Zoom, a Silicon Valley-based company, appears to own three companies in China through which at least 700 employees are paid to develop Zoom’s software. This arrangement is ostensibly an effort at labor arbitrage: Zoom can avoid paying US wages while selling to US customers, thus increasing their profit margin. However, this arrangement may make Zoom responsive to pressure from Chinese authorities.
Or from Chinese programmers slipping backdoors into the code at the request of the government.
Finally, bad user configuration. Zoom has a lot of options. The defaults aren’t great, and if you don’t configure your meetings right you’re leaving yourself open to all sort of mischief.
“Zoombombing” is the most visible problem. People are finding open Zoom meetings, classes, and events: joining them, and sharing their screens to broadcast offensive content — porn, mostly — to everyone. It’s awful if you’re the victim, and a consequence of allowing any participant to share their screen.
Even without screen sharing, people are logging in to random Zoom meetings and disrupting them. Turns out that Zoom didn’t make the meeting ID long enough to prevent someone from randomly trying them, looking for meetings. This isn’t new; Checkpoint Research reported this last summer. Instead of making the meeting IDs longer or more complicated — which it should have done — it enabled meeting passwords by default. Of course most of us don’t use passwords, and there are now automatic tools for finding Zoom meetings.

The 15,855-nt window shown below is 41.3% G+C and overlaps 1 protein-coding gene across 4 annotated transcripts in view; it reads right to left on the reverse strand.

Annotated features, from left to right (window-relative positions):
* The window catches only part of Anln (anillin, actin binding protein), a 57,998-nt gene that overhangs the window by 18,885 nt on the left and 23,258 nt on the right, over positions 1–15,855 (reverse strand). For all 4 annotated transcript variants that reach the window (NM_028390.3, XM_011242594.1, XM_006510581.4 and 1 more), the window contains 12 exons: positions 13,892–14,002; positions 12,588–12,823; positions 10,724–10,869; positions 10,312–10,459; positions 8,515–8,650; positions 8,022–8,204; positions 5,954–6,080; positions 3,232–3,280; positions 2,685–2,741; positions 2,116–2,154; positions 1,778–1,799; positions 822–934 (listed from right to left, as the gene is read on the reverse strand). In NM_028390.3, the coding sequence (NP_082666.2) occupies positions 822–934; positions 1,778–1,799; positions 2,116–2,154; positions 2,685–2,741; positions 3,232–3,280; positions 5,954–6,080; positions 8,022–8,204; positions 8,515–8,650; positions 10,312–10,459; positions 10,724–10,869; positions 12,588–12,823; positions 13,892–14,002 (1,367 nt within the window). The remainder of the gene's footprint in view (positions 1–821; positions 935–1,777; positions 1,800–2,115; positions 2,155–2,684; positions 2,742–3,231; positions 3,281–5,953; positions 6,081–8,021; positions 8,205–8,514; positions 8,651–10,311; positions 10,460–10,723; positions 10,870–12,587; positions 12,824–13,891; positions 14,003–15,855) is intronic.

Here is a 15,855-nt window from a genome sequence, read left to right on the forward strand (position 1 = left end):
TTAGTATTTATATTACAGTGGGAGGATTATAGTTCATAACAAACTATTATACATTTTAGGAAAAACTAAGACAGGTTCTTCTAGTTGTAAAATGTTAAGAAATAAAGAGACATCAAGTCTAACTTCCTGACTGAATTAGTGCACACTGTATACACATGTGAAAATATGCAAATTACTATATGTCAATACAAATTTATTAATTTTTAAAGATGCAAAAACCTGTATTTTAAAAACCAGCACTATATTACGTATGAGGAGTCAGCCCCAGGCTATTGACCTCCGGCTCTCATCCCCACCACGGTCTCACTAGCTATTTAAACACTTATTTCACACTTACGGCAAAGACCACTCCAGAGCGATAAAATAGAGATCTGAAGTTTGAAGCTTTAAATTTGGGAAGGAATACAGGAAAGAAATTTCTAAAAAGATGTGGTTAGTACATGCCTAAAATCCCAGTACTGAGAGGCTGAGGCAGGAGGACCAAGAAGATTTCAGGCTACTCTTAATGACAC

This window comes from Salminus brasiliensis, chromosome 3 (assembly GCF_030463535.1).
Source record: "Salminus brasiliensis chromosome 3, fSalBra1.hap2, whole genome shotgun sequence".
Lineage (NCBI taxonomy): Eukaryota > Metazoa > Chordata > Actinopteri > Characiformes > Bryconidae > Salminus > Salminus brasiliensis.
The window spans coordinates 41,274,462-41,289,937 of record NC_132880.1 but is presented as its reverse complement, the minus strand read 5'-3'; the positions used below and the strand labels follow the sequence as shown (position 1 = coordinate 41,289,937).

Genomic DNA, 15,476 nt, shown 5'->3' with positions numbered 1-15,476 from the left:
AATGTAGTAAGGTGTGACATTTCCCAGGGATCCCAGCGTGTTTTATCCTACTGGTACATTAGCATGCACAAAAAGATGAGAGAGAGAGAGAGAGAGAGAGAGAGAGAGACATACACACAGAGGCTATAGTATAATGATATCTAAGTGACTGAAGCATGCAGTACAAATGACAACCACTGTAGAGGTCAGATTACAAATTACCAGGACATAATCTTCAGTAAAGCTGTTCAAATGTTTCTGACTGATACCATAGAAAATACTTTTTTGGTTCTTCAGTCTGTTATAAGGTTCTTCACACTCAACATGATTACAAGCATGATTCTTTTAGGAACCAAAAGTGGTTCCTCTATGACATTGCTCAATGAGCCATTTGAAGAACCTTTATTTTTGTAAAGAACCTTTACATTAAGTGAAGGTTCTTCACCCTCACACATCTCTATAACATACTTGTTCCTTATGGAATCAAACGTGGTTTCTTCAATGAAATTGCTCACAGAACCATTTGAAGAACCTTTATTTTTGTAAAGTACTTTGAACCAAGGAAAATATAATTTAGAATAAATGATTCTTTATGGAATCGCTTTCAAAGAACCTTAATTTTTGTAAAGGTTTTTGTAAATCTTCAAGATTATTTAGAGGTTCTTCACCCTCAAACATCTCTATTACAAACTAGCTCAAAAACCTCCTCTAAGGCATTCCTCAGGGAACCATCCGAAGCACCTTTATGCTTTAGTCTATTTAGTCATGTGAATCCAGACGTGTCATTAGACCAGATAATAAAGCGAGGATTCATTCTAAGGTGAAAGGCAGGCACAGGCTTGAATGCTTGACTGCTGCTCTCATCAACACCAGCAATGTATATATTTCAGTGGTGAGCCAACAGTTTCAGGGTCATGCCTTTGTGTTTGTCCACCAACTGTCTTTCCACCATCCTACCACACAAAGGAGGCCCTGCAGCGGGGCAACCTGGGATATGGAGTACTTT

For help securing your Zoom sessions, Zoom has a good guide. Short summary: don’t share the meeting ID more than you have to, use a password in addition to a meeting ID, use the waiting room if you can, and pay attention to who has what permissions.
That’s what we know about Zoom’s privacy and security so far. Expect more revelations in the weeks and months to come. The New York Attorney General is investigating the company. Security researchers are combing through the software, looking for other things Zoom is doing and not telling anyone about. There are more stories waiting to be discovered.
Zoom is a security and privacy disaster, but until now had managed to avoid public accountability because it was relatively obscure. Now that it’s in the spotlight, it’s all coming out. (Their 4/1 response to all of this is here.) On 4/2, the company said it would freeze all feature development and focus on security and privacy. Let’s see if that’s anything more than a PR move.
In the meantime, you should either lock Zoom down as best you can, or — better yet — abandon the platform altogether. Jitsi is a distributed, free, and open-source alternative. Start your meeting here.
EDITED TO ADD: Fight for the Future is on this.
Steve Bellovin’s comments.
Meanwhile, lots of Zoom video recordings are available on the Internet. The article doesn’t have any useful details about how they got there:
Videos viewed by The Post included one-on-one therapy sessions; a training orientation for workers doing telehealth calls, which included people’s names and phone numbers; small-business meetings, which included private company financial statements; and elementary-school classes, in which children’s faces, voices and personal details were exposed.
Many of the videos include personally identifiable information and deeply intimate conversations, recorded in people’s homes. Other videos include nudity, such as one in which an aesthetician teaches students how to give a Brazilian wax.
Many of the videos can be found on unprotected chunks of Amazon storage space, known as buckets, which are widely used across the Web. Amazon buckets are locked down by default, but many users make the storage space publicly accessible either inadvertently or to share files with other people.